Mucoepidermoid carcinoma of the larynx with transglottic involvement in a child: A case report

December 31, 2012
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Mucoepidermoid carcinoma (MEC) of the larynx is one of the rarest tumors in the pediatric age group. Our review of the English-language literature found only 1 previously reported case of a laryngeal MEC in a child. We present what to the best of our knowledge is the first case of a pediatric MEC of the larynx with transglottic involvement. Our patient was a 12-year-old girl who presented with long-standing hoarseness and recent dysphagia, breathing difficulty, and pain radiating to the left ear. Investigation revealed the presence of an endophytic mass in the larynx. Histopathologic examination of biopsy tissue identified the mass as a low-grade MEC. The patient was scheduled to undergo a total laryngectomy 1 week later, but she did not report for surgery. Three weeks later, she presented to the emergency department in a semiconscious state and in respiratory distress. Despite all resuscitative measures, she died.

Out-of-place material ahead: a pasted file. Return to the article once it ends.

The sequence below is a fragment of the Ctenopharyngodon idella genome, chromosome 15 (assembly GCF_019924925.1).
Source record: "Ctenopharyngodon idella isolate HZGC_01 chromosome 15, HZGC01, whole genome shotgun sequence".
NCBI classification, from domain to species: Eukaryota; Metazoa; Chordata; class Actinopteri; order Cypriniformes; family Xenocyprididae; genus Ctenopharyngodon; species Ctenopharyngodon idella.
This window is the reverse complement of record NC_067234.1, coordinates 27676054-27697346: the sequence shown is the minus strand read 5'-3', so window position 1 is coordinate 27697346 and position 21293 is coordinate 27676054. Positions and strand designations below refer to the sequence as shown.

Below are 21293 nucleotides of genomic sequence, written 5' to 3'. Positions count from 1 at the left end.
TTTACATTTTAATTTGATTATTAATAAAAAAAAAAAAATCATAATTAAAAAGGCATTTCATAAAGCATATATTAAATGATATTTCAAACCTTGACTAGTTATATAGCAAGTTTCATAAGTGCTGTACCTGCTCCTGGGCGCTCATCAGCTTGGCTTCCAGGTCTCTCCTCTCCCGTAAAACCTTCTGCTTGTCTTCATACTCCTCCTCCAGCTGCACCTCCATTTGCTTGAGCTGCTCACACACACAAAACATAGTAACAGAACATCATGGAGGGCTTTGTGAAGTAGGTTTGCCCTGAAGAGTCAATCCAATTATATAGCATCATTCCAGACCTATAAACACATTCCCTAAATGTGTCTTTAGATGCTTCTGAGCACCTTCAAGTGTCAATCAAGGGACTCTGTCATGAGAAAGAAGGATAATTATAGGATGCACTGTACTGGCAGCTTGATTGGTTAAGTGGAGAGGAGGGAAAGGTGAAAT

Primary malignant salivary gland tumors are uncommon among the pediatric population, accounting for less than 10% of all head and neck tumors in childhood.1 The most common tumor of the major and minor salivary glands is mucoepidermoid carcinoma (MEC), which represents 29 to 35% of all carcinomas at those sites.2 Among adults, laryngeal MEC is rare, as fewer than 100 documented cases have been reported to date.3

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